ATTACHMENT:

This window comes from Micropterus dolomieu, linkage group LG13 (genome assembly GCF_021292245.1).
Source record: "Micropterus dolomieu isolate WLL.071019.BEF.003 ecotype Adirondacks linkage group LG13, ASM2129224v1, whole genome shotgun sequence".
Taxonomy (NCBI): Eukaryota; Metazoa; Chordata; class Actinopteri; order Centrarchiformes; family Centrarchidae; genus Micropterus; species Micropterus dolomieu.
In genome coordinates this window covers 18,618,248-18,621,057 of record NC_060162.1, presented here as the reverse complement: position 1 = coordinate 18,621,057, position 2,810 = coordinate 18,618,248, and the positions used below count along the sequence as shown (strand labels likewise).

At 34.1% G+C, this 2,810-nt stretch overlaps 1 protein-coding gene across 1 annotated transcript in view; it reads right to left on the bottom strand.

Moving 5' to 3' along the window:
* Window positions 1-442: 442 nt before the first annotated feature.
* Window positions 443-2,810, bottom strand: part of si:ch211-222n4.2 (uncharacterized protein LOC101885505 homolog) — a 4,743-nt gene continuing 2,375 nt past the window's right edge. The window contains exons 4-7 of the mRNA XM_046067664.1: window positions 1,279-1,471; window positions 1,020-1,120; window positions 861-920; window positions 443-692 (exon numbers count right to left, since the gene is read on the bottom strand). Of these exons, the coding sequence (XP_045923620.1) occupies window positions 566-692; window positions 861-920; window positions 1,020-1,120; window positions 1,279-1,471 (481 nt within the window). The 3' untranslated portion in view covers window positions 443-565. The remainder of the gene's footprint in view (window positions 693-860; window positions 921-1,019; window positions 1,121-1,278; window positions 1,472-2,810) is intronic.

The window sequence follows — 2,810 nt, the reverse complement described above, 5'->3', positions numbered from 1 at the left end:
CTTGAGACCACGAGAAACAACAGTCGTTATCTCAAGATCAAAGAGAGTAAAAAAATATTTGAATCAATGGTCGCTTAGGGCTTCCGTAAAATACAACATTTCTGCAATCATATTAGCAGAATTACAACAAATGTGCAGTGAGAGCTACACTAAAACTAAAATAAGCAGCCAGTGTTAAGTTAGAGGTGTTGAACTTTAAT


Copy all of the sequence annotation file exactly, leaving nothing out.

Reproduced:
This window comes from Micropterus dolomieu, linkage group LG13 (genome assembly GCF_021292245.1).
Source record: "Micropterus dolomieu isolate WLL.071019.BEF.003 ecotype Adirondacks linkage group LG13, ASM2129224v1, whole genome shotgun sequence".
Taxonomy (NCBI): Eukaryota; Metazoa; Chordata; class Actinopteri; order Centrarchiformes; family Centrarchidae; genus Micropterus; species Micropterus dolomieu.
In genome coordinates this window covers 18,618,248-18,621,057 of record NC_060162.1, presented here as the reverse complement: position 1 = coordinate 18,621,057, position 2,810 = coordinate 18,618,248, and the positions used below count along the sequence as shown (strand labels likewise).

At 34.1% G+C, this 2,810-nt stretch overlaps 1 protein-coding gene across 1 annotated transcript in view; it reads right to left on the bottom strand.

Moving 5' to 3' along the window:
* Window positions 1-442: 442 nt before the first annotated feature.
* Window positions 443-2,810, bottom strand: part of si:ch211-222n4.2 (uncharacterized protein LOC101885505 homolog) — a 4,743-nt gene continuing 2,375 nt past the window's right edge. The window contains exons 4-7 of the mRNA XM_046067664.1: window positions 1,279-1,471; window positions 1,020-1,120; window positions 861-920; window positions 443-692 (exon numbers count right to left, since the gene is read on the bottom strand). Of these exons, the coding sequence (XP_045923620.1) occupies window positions 566-692; window positions 861-920; window positions 1,020-1,120; window positions 1,279-1,471 (481 nt within the window). The 3' untranslated portion in view covers window positions 443-565. The remainder of the gene's footprint in view (window positions 693-860; window positions 921-1,019; window positions 1,121-1,278; window positions 1,472-2,810) is intronic.

The window sequence follows — 2,810 nt, the reverse complement described above, 5'->3', positions numbered from 1 at the left end:
CTTGAGACCACGAGAAACAACAGTCGTTATCTCAAGATCAAAGAGAGTAAAAAAATATTTGAATCAATGGTCGCTTAGGGCTTCCGTAAAATACAACATTTCTGCAATCATATTAGCAGAATTACAACAAATGTGCAGTGAGAGCTACACTAAAACTAAAATAAGCAGCCAGTGTTAAGTTAGAGGTGTTGAACTTTAAT